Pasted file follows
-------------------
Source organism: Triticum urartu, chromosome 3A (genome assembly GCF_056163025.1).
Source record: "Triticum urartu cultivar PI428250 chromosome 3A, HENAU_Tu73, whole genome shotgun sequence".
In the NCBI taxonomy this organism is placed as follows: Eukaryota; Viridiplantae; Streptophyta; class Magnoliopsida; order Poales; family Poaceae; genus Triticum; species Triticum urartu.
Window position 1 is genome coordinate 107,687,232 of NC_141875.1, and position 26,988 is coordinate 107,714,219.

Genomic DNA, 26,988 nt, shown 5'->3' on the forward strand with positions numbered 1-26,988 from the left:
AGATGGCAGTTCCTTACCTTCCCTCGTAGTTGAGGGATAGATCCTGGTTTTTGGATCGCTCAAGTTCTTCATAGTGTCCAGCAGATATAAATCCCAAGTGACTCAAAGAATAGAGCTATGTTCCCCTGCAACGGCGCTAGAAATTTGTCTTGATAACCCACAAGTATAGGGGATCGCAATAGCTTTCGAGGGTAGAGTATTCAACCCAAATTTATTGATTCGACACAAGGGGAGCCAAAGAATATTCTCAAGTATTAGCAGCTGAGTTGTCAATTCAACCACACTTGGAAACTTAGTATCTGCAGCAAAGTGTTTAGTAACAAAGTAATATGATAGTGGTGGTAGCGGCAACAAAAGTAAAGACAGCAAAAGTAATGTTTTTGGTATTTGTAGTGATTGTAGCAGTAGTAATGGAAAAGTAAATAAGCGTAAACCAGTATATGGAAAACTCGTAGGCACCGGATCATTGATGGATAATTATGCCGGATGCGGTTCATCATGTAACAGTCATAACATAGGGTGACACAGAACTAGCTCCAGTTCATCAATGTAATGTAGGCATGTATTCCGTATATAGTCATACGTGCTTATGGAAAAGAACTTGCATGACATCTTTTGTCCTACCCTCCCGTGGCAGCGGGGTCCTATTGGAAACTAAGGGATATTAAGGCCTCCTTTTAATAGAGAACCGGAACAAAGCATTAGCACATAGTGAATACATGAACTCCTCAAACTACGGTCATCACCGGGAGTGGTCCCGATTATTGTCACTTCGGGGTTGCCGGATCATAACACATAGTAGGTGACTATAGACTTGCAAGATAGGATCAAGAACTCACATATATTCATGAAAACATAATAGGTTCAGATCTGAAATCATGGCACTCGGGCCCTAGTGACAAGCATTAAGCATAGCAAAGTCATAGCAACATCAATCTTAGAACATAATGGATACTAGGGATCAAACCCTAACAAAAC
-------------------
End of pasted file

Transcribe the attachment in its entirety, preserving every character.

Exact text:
Source organism: Triticum urartu, chromosome 3A (genome assembly GCF_056163025.1).
Source record: "Triticum urartu cultivar PI428250 chromosome 3A, HENAU_Tu73, whole genome shotgun sequence".
In the NCBI taxonomy this organism is placed as follows: Eukaryota; Viridiplantae; Streptophyta; class Magnoliopsida; order Poales; family Poaceae; genus Triticum; species Triticum urartu.
Window position 1 is genome coordinate 107,687,232 of NC_141875.1, and position 26,988 is coordinate 107,714,219.

Genomic DNA, 26,988 nt, shown 5'->3' on the forward strand with positions numbered 1-26,988 from the left:
AGATGGCAGTTCCTTACCTTCCCTCGTAGTTGAGGGATAGATCCTGGTTTTTGGATCGCTCAAGTTCTTCATAGTGTCCAGCAGATATAAATCCCAAGTGACTCAAAGAATAGAGCTATGTTCCCCTGCAACGGCGCTAGAAATTTGTCTTGATAACCCACAAGTATAGGGGATCGCAATAGCTTTCGAGGGTAGAGTATTCAACCCAAATTTATTGATTCGACACAAGGGGAGCCAAAGAATATTCTCAAGTATTAGCAGCTGAGTTGTCAATTCAACCACACTTGGAAACTTAGTATCTGCAGCAAAGTGTTTAGTAACAAAGTAATATGATAGTGGTGGTAGCGGCAACAAAAGTAAAGACAGCAAAAGTAATGTTTTTGGTATTTGTAGTGATTGTAGCAGTAGTAATGGAAAAGTAAATAAGCGTAAACCAGTATATGGAAAACTCGTAGGCACCGGATCATTGATGGATAATTATGCCGGATGCGGTTCATCATGTAACAGTCATAACATAGGGTGACACAGAACTAGCTCCAGTTCATCAATGTAATGTAGGCATGTATTCCGTATATAGTCATACGTGCTTATGGAAAAGAACTTGCATGACATCTTTTGTCCTACCCTCCCGTGGCAGCGGGGTCCTATTGGAAACTAAGGGATATTAAGGCCTCCTTTTAATAGAGAACCGGAACAAAGCATTAGCACATAGTGAATACATGAACTCCTCAAACTACGGTCATCACCGGGAGTGGTCCCGATTATTGTCACTTCGGGGTTGCCGGATCATAACACATAGTAGGTGACTATAGACTTGCAAGATAGGATCAAGAACTCACATATATTCATGAAAACATAATAGGTTCAGATCTGAAATCATGGCACTCGGGCCCTAGTGACAAGCATTAAGCATAGCAAAGTCATAGCAACATCAATCTTAGAACATAATGGATACTAGGGATCAAACCCTAACAAAAC